In a piece on Marketplace Tech, Brad Feld articulates that startups do not need to be in Silicon Valley to be successful. Two examples: Boulder, CO and Provo, Utah have vibrant startup communities that allow for innovation in the early stage as well as significant exit activity.
Listen or read the full article here.
This is a guest post by Jeff Keen, the CEO of Accelerate Okanagan. The post originally appeared on Accelerate Okanagan’s website.
To continue the conversation regarding Startup Communities – Lessons Learned, I would like to discuss the 2nd of Brad Feld’s four pillars, the requirement to have a long-term commitment to build a successful startup community. Feld states that from any given point in time, it takes a 20 year commitment to build a successful startup community. This is not a static plan that gets created once and rarely revisited, but a rolling 20 year commitment that continually evolves with the growth of the community. For example, if you are 12 years in, you’ve got another 20 years to go. In the case of Boulder Colorado, which is constantly recognized as one of the most successful startup communities in the world, they have been at it for 14 years. And if you ask anyone in Boulder, they are just getting started.
So, how can you get started creating long-term commitment for your startup community? This is a very good and challenging question. First, I would recommend referring back the first pillar that states the community must be led by entrepreneurs. I would also add that not only must it be led by entrepreneurs, but entrepreneurs that have a long-term vision and commitment to building, supporting and staying in the community. I believe that without this grassroots level of support, it is too easy for the vision and priorities to change based on the personal interests of the individuals involved; momentum will be slowed and energy will be lost.
Over the years, there have been many people that have expressed interest in being part of building a vibrant entrepreneurial ecosystem in our community. There were several roundtable discussions, focus groups, brain storming sessions etc. Unfortunately, nothing practical and/or tactical (i.e., actionable) resulted from all of the effort. Meetings were organized, well attended and ended with enthusiasm…. but…. nothing happened! One of the problems was the meetings were being led by people that had many other priorities and very little time (dare I say personal interest) to define and act on meeting outcomes. What a waste of time… for everyone!
So, about a year ago a group of us reconnected with some of the people that attended those meetings. We then connected with entrepreneurial leaders in the community and invited everyone to…. you got it…. another roundtable meeting with the promise that this time it would be different. Invitations went out to 24 community members ranging from entrepreneurs, members from all levels of government, heads of academia, to service providers and mentors.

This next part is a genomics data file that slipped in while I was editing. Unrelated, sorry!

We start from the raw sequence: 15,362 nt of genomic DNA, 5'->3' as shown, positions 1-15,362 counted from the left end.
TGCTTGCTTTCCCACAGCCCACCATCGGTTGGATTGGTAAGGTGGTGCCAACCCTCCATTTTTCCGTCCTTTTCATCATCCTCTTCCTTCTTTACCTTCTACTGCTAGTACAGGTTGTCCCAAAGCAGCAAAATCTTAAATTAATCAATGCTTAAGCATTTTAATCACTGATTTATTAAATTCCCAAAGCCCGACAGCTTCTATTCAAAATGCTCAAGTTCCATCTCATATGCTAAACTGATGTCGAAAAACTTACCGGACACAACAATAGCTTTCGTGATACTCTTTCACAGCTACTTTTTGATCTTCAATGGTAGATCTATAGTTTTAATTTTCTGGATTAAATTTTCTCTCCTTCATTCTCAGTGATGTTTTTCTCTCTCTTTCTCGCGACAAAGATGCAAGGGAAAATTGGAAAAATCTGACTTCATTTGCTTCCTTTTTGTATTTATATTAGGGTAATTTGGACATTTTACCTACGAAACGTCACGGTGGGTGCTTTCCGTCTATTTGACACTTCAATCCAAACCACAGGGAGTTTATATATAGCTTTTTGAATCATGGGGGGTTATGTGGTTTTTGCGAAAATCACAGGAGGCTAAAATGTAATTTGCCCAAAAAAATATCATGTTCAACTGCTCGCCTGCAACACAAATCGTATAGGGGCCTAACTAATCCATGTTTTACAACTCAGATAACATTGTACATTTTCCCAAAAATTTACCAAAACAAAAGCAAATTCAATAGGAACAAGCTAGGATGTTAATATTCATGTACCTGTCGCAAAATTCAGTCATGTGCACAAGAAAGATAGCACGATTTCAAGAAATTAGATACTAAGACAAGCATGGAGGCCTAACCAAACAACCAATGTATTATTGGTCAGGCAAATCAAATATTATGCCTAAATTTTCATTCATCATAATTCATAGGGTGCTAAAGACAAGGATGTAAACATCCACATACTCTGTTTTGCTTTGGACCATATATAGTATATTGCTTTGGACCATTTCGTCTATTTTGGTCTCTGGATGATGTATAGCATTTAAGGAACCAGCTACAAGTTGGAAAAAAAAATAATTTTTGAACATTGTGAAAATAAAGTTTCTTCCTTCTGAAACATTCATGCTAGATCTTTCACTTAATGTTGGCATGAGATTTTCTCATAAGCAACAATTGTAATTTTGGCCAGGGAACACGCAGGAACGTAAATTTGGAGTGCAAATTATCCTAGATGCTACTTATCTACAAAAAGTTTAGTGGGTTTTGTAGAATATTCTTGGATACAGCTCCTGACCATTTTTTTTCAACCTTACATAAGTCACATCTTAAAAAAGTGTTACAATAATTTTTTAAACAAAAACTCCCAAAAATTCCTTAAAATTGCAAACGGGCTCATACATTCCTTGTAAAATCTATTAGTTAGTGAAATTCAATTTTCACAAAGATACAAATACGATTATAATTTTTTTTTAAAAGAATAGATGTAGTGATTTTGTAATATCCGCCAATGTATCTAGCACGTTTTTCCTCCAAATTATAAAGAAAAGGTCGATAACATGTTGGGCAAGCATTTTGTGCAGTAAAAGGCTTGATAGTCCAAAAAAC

The meeting began with a commitment from everyone around the table that we were attending the meeting because we felt it was important from a community member’s perspective and not as a member of the organizations we represented. People were not attending to get re-elected or further their individual careers, but because they felt it was a priority for the community we all lived in and plan to live in for a long time. This acknowledgement set the tone for the rest of the meeting and provided the lens necessary to have truly meaningful discussion. We also stated that it was okay for people to raise their hand and say that they did not have time to be involved and remove themselves from the process, but it was not okay to commit and then not be engaged in the process going forward. We lost a few people after the first meeting which was awesome. We respected their decision and moved forward with a core group of 16 volunteers committed to working together and getting “stuff” done.
This group had two subsequent, very productive, meetings that resulted in the creation of our startup community purpose statement, a 20 year BHAG (Big Hairy Audacious Goal) and practical, tactical goals and objectives the group could rally around and begin work on immediately; this was a very important outcome because it provided an opportunity for some quick wins that were visible in the community which deepened the engagement with group members.
Themes were developed and working groups were formed around three key initiatives, 1. “Place” – hubs, or access points where entrepreneurs can get access to the services and support they need to start companies, 2. “People” – talent attraction and retention strategy to not only attract more talent to the region but to create opportunities that will retain local university and college students upon graduation and 3. “Marketing” – creating a brand and awareness that our community welcomes and supports entrepreneurs and is a great place to start and grow a company.
These working groups continue to meet on a regular basis and progress is being made on all three initiatives. One of the keys to this early success is that the three working groups are being led by entrepreneurs (leaders) and supported by other group members (feeders)…. sound familiar?
It is very early days and it is not clear what the long-term effects of our efforts are going to be… only time will tell. But, we are enthusiastic about the direction we are headed in. Due in large part to the efforts of this group of volunteers, we are currently experiencing an unprecedented the level of momentum and engagement across the entire community.
We will report back on future developments (hopefully success stories!) as our community continues to grow and will continue to share lessons learned along the way.
Jeff has 25 years of experience in the technology industry, having held executive level management and leadership roles in technology organizations in both the public and private sector. Prior to joining Accelerate Okanagan, Jeff’s roles included technology entrepreneur, founder, and executive in both early-stage and high-growth technology companies. Jeff is an Honors graduate from the British Columbia Institute of Technology (BCIT) and is currently leading the amazing team at Accelerate Okanagan (www.accelerateokanagan.com).
A great summary and review of Startup Books is currently up on Tech Cocktail: A Book in 5 Minutes: “Startup Boards” by Brad Feld and Mahendra Ramsinghani.
Get the overview of the book from Tech Cocktail then get the full read here: http://startuprev.com/boardbook